SXSW 2017 Day 2 – Wu Tang, Thee Oh Sees, Kano, Diet Cig, Lizzo & Slaves

New York’s greates trapping kung-fu collective prove they still ain't nothing to fuck with

In the baking Texas sun on East 6th Street, the Scoot Inn hosted a daytime show packed full of surprises and delights. New York indie-pop duo Diet Cig opened proceedings. Singer Alex Luciano couldn't have been more energetic for her morning set.

The sound, but not the energy shifted as Rainbow Kitten Surprise entertained the capacity crowd with their distinct alternative southern rock. Sam Melo's southern drawl felt right at home in Texas as the five-piece played an extended set.

Then a whirlwind of excitement coursed through the audience as hip-hop and soul diva Lizzo hit the stage. The larger than life Minnesotan shined from the beginning to end of her set, captivating onlookers with banging dance-hall infused beats, poignant lyrics and a little bit of twerking. Her cover of the heartbreaking Anohni track 'Drone Bomb Me' was as stunning as it gets.

The headliner of the Bug Out showcase was Hot Press' best band of SXSW 2016, Thee Oh Sees. Frontman John Dwyer flew in especially from L.A. for the one off show. As always, their frenetic garage rock sound had inspired a mosh pit within the first minute of the first song. As bodies flew in every direction, the four-piece's pace and exuberance only got stronger. If your shoes weren’t painted with mud by the end of their gig, then you really didn't experience Thee Oh Sees properly.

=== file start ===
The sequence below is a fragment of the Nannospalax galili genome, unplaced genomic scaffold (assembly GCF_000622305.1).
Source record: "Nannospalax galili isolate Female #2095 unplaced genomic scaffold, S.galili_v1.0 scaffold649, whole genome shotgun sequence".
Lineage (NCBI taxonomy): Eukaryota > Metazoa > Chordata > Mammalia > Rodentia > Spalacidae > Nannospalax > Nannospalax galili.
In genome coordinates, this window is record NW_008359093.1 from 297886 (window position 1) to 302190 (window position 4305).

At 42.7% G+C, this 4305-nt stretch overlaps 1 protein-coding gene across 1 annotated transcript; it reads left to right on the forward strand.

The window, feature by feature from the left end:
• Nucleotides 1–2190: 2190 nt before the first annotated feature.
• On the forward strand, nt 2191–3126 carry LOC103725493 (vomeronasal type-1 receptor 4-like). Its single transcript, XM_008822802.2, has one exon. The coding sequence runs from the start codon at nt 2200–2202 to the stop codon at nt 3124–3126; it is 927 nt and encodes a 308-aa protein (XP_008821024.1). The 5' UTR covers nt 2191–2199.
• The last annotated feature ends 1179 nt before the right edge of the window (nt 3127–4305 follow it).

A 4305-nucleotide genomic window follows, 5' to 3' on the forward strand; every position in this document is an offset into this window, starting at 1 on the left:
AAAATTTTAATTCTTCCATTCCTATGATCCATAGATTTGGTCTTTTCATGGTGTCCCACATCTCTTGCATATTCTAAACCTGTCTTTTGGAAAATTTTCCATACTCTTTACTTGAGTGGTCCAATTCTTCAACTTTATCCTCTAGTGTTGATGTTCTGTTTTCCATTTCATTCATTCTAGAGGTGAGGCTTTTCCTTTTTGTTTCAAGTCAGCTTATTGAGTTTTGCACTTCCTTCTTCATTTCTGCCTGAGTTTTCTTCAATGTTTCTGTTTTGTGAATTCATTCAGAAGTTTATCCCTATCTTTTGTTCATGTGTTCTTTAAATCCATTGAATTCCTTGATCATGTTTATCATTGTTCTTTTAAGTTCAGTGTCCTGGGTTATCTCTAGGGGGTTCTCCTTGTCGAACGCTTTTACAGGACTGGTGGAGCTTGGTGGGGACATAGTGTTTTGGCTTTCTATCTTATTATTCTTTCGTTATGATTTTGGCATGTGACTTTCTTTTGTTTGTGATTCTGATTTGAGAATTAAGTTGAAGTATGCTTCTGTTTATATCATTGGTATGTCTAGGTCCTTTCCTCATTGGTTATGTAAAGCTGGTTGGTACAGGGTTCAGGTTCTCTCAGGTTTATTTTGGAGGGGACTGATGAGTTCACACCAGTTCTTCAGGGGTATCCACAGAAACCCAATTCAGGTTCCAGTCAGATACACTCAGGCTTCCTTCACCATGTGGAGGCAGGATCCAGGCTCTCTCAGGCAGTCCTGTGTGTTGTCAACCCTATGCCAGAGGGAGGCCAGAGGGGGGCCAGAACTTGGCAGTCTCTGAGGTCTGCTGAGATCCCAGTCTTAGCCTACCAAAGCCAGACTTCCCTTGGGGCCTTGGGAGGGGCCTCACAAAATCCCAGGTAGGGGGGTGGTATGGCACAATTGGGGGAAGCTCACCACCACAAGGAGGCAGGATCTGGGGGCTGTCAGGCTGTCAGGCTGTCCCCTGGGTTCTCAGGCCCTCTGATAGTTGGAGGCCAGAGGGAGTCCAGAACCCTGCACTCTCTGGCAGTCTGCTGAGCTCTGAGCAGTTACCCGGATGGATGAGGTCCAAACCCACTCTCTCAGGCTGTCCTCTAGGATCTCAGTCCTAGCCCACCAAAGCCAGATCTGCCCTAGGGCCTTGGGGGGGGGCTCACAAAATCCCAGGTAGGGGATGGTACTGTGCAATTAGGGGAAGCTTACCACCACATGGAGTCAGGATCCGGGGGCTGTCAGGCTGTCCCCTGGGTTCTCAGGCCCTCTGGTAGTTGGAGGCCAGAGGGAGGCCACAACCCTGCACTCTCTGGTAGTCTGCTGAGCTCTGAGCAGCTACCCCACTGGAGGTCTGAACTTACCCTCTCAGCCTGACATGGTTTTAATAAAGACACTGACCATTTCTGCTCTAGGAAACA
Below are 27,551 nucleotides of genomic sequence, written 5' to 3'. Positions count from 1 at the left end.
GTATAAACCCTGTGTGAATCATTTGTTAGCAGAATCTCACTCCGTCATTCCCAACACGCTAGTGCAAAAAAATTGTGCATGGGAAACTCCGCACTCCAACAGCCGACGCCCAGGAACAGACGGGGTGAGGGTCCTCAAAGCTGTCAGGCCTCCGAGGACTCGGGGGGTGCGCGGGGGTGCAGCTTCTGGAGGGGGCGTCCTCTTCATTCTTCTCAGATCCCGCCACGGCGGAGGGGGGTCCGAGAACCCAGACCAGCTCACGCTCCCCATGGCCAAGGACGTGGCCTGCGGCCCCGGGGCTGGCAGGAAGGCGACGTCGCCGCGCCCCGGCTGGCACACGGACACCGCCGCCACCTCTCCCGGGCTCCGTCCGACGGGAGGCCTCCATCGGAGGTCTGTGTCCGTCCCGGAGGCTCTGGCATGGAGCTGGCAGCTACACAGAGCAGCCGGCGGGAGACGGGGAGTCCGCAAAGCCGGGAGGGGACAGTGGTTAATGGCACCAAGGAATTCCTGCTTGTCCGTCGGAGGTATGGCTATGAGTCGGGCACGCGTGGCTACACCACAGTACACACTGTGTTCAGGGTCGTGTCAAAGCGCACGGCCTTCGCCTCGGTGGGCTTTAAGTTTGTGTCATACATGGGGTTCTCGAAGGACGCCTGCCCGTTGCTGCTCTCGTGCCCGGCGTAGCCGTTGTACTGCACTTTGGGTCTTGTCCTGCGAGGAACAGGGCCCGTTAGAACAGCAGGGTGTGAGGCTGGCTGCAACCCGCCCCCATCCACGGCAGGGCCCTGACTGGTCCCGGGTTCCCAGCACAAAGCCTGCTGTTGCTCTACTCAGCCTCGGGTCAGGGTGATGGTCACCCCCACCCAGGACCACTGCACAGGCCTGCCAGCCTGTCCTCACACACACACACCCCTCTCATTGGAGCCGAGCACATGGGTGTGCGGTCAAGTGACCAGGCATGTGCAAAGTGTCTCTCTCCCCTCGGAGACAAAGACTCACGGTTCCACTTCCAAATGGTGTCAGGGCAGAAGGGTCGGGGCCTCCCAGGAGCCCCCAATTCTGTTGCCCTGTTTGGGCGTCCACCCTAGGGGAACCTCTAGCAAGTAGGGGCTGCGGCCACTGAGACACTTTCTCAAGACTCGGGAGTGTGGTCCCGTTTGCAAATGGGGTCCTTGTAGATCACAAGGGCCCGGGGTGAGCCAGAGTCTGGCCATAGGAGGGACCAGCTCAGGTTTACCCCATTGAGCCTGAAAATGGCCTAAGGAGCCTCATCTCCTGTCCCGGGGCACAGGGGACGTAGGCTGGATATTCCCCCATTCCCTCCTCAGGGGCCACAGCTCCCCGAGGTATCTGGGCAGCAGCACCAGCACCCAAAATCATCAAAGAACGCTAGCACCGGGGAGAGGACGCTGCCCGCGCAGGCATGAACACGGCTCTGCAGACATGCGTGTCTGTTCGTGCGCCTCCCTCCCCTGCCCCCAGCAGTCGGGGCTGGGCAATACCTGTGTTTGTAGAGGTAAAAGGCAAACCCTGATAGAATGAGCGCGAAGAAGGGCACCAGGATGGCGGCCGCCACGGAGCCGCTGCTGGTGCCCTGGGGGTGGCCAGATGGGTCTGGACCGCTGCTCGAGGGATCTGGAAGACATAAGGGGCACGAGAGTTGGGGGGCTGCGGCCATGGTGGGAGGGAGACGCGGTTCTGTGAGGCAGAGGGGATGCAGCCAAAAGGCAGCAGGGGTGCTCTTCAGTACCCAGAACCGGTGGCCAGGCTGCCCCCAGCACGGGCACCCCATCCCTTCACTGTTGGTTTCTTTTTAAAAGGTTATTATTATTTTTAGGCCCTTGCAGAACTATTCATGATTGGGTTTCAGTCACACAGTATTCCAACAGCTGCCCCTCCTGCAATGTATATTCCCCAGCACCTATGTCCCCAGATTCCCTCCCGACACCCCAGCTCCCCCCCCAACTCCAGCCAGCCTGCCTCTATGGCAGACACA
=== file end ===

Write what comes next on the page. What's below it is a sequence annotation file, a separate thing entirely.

In the evening, U.K. grime music took over the Main II. London emcee Frisco (Boy Better Know) donned a white tracksuit with white Jordans as he prowled his way across the stage. His rapid delivery and hard hitting battle rap styled lyrics paired perfectly with his thumping beats. British rapper and singer Little Simz put on a stylish performance showcasing the best of her new album ‘Stillness In Wonderland’. The night was capped off by one of the godfathers of grime Kano. The Londoner’s riveting set showed why he is considered such a pioneer, and also highlighted the fact that he has no issue trying to keep pace with the next generation of grime artists.

At Maggie Mae’s on 6th street, Emily Wolfe’s dirty, southern guitar riffs echoed seductively from the rooftop stage. And around the corner BBC Radio 1’s concert was headlined by Slaves. There may not have been the usual number of riotous audience antics that you would associate with the English punk duo as many “industry people” stood motionless, but it only took twenty revellers to create bedlam at the front of the stage. As always, Slaves put on a rampaging show.

Tuesday night belonged to the east coast rap veterans Wu-Tang Clan. Shaolin's finest clique packed the ACL Moody Theatre stage with six emcees. Their dynamic chemistry still holds together 25 years after they first formed, as each member took center stage throughout the night. RZA was flawless and the presence of Raekwon the Chef, GZA, and Method Man was palpable. Wu-Tang proved they're still the C.R.E.A.M of the crop.


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